Monday, June 01, 2009

North Korea: The Canadian Compromise

We are on the verge of a crisis and we are doing nothing. The Koreas are at war and the world watches. North Korea, the poverty-stricken and communist dictatorship, has developed the technology to launch long-range missiles capable of striking Alaska and has demonstrated its nuclear capability.

Where other countries act to retaliate or to punish the small red nation out of fear, Canada must act out of reason. Where others act to threaten, to isolate, and to alienate the Northern Korea; we must act to reconcile, to resolve, and to end this conflict before it begins. Before people are at war, before cities are destroyed, and before mad men make mad decisions.

We are a nation integral to the global political economy. In this world where international relations are dominated by power struggles, Canada has the unique position of being both on the stage and in the audience; of not just being an actor performing one part, but also as a spectator who can see them all.

The possibility of an outbreak of hostilities is an imperative for Canada to act and at the same time our distance and international position allows us to act with perspective. The Koreas, the US, Japan, China, and Russia, by sharing a history steeped in conflict, distrust, and tension, have the danger of acting out of self-interest and not reason.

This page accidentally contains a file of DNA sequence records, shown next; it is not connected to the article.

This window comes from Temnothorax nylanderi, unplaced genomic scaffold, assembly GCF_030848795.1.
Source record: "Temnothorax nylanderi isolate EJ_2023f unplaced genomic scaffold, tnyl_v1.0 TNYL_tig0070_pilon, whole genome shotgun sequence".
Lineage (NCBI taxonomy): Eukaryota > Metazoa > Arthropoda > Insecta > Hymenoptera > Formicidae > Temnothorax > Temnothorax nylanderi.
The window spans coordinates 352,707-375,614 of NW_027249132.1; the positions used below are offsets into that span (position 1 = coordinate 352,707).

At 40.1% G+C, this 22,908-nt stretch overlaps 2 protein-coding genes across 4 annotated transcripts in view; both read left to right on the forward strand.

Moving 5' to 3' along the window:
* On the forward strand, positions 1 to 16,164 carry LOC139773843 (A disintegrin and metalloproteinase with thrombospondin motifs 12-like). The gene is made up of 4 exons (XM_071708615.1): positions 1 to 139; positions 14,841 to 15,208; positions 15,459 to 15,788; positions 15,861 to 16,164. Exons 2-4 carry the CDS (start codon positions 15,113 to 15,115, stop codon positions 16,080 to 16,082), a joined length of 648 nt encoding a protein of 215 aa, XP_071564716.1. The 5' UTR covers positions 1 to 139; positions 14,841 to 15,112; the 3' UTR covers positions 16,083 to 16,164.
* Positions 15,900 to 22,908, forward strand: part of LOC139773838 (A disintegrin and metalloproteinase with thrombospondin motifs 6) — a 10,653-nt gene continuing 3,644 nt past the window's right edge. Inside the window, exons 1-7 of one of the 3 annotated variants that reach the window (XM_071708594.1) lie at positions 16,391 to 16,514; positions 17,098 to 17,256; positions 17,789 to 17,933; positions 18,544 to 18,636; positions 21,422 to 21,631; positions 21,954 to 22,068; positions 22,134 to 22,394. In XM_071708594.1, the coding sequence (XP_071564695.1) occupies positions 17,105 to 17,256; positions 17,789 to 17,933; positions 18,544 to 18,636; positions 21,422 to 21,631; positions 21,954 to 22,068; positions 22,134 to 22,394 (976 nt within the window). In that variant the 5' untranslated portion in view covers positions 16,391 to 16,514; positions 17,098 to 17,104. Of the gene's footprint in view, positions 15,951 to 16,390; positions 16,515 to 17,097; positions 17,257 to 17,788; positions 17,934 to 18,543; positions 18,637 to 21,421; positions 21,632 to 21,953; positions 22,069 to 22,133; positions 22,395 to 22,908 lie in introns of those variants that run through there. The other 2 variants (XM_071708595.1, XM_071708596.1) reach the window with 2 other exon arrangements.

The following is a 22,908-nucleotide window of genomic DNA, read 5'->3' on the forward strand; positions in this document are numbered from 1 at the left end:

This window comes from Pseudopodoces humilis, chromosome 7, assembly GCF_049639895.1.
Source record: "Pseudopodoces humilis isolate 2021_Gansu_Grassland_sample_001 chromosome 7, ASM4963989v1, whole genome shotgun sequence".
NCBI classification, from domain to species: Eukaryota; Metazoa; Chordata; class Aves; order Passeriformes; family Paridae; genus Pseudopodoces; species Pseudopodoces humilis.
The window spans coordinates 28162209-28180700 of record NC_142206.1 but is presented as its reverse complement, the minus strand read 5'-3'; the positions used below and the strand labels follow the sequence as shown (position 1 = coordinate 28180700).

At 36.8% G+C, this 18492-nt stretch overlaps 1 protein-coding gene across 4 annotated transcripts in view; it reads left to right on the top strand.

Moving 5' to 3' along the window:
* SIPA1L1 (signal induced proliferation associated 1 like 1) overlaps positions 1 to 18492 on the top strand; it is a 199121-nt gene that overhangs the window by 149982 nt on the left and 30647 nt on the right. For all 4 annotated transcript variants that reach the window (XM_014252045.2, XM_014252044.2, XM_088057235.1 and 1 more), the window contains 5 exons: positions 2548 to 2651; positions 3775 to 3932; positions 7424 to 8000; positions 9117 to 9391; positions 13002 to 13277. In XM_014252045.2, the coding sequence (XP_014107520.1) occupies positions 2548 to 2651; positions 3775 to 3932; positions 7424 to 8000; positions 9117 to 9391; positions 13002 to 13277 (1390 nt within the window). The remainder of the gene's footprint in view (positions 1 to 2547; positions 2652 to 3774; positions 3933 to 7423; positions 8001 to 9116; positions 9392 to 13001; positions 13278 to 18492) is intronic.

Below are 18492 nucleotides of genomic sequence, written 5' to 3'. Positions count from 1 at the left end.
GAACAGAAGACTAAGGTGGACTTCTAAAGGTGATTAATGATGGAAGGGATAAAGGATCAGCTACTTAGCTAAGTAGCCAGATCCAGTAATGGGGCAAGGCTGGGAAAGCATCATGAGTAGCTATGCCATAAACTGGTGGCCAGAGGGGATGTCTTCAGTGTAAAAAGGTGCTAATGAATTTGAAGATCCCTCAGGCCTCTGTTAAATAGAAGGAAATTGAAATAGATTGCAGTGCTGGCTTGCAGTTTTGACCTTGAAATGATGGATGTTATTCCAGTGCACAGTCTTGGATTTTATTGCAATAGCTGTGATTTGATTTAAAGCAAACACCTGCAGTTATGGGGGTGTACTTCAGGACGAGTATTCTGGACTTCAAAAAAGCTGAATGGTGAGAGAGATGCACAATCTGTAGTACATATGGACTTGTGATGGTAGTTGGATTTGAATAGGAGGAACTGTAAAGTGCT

While others are enflamed with extreme patriotism and others with fear, Canada must act; not to fight, not to isolate, but to act for caution. Caution from both dictatorial ambition and populist fear. Canada should offer an opportunity for North Korea and other interested nations to discuss a resolution to this impending conflict. An opportunity not for North Korean dominance or for its complete surrender, but Canada should offer an opportunity for compromise.

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